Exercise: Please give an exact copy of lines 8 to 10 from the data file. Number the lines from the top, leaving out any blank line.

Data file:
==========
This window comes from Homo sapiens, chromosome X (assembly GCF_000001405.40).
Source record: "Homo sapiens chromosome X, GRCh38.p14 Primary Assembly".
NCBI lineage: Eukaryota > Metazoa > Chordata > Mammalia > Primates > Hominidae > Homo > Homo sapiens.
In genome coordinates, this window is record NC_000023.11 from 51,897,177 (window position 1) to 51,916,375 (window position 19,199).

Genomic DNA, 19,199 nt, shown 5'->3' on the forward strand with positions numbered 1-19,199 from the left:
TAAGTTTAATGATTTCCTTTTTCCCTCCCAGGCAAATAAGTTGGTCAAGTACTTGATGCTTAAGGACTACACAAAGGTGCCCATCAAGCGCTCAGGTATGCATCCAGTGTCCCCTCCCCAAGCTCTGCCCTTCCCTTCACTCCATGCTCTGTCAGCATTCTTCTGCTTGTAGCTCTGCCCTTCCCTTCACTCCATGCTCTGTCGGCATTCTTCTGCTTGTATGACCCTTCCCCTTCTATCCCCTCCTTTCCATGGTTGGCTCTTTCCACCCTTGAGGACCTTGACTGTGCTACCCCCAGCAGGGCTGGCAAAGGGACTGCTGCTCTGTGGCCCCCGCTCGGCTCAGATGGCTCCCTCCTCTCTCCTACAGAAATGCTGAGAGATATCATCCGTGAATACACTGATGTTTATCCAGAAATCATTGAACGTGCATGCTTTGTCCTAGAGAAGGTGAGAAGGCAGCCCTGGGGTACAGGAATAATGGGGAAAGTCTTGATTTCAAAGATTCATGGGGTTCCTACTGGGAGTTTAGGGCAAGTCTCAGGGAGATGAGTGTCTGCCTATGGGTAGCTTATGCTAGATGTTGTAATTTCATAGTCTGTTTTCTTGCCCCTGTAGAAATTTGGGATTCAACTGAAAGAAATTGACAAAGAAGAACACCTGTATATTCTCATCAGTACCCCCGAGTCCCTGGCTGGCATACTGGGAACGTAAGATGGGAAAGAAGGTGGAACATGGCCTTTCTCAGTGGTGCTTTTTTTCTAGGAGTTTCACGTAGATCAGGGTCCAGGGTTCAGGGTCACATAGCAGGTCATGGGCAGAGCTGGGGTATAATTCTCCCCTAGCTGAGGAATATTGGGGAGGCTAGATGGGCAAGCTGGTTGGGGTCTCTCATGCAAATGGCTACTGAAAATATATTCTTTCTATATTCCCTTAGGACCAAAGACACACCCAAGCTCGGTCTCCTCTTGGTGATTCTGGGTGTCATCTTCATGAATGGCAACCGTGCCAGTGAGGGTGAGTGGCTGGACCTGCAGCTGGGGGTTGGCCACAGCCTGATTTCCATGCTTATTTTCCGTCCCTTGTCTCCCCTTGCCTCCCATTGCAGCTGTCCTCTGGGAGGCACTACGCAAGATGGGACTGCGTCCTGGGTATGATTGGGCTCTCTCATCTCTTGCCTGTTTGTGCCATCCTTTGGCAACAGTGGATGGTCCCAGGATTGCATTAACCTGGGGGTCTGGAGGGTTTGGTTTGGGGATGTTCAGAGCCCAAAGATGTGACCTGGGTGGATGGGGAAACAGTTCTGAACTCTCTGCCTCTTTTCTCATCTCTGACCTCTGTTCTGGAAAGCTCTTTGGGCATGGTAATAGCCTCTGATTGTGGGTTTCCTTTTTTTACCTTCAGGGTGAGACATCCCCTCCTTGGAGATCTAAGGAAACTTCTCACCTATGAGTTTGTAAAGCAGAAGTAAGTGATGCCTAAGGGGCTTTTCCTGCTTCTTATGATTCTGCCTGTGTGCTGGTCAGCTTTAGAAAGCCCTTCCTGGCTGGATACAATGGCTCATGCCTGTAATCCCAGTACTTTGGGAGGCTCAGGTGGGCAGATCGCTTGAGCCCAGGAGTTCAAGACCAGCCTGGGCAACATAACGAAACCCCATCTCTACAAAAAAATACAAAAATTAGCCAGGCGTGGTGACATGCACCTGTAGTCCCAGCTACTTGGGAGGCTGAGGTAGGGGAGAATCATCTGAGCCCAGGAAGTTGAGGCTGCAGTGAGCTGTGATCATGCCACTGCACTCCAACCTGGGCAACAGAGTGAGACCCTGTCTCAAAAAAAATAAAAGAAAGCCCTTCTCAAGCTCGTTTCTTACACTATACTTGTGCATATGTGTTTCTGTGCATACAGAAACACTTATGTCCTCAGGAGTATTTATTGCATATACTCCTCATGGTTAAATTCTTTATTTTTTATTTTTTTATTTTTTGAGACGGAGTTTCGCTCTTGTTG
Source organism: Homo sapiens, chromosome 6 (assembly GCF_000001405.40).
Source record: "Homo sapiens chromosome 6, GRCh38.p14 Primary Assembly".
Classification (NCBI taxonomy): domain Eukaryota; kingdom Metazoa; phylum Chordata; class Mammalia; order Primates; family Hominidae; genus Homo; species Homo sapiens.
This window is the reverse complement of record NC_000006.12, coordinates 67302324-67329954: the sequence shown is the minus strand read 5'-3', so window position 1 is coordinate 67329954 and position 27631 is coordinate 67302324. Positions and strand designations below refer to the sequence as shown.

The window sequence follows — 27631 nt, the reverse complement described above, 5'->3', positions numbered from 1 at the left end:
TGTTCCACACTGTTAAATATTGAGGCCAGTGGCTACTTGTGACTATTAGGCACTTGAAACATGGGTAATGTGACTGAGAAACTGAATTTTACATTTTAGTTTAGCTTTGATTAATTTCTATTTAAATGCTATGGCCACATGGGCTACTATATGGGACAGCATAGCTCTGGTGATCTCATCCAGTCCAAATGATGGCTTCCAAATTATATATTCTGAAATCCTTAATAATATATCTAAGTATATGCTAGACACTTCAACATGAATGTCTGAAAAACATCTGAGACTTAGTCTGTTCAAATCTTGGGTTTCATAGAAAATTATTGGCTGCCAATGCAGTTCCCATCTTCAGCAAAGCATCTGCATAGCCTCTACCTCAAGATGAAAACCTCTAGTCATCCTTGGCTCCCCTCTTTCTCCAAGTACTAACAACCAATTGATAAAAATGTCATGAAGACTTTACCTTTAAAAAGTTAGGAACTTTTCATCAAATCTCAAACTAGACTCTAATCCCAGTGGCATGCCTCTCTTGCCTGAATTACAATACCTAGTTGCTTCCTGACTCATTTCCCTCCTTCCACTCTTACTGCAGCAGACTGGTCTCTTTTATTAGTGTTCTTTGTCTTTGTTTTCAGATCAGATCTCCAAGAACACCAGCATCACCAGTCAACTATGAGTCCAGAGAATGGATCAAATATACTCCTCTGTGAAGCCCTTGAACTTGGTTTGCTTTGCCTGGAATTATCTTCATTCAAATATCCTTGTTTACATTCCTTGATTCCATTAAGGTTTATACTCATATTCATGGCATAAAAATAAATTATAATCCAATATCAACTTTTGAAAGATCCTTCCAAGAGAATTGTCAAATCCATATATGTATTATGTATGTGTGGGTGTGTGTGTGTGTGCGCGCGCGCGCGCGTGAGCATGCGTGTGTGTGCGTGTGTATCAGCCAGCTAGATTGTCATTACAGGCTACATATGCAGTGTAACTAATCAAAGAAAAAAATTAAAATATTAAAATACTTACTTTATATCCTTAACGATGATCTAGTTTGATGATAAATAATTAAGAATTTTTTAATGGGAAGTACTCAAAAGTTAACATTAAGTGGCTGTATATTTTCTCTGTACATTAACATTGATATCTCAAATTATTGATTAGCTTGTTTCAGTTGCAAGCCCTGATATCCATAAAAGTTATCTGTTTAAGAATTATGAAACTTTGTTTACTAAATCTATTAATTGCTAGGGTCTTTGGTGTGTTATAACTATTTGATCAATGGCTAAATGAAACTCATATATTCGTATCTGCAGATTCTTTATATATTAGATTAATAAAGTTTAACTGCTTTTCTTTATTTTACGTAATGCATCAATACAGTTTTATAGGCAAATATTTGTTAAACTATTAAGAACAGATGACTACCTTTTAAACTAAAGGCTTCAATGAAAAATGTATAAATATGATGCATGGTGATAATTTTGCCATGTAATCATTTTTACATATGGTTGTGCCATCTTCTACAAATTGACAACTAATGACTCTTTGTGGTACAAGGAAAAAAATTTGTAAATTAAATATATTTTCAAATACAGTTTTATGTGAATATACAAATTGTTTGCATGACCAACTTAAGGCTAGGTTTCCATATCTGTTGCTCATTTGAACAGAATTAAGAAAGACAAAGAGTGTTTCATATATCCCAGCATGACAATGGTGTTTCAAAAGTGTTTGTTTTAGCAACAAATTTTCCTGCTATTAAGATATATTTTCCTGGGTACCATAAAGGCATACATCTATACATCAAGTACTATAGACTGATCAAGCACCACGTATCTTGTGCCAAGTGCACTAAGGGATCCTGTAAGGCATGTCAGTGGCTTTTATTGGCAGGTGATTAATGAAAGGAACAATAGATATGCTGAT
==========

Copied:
Source record: "Homo sapiens chromosome 6, GRCh38.p14 Primary Assembly".
Classification (NCBI taxonomy): domain Eukaryota; kingdom Metazoa; phylum Chordata; class Mammalia; order Primates; family Hominidae; genus Homo; species Homo sapiens.
This window is the reverse complement of record NC_000006.12, coordinates 67302324-67329954: the sequence shown is the minus strand read 5'-3', so window position 1 is coordinate 67329954 and position 27631 is coordinate 67302324. Positions and strand designations below refer to the sequence as shown.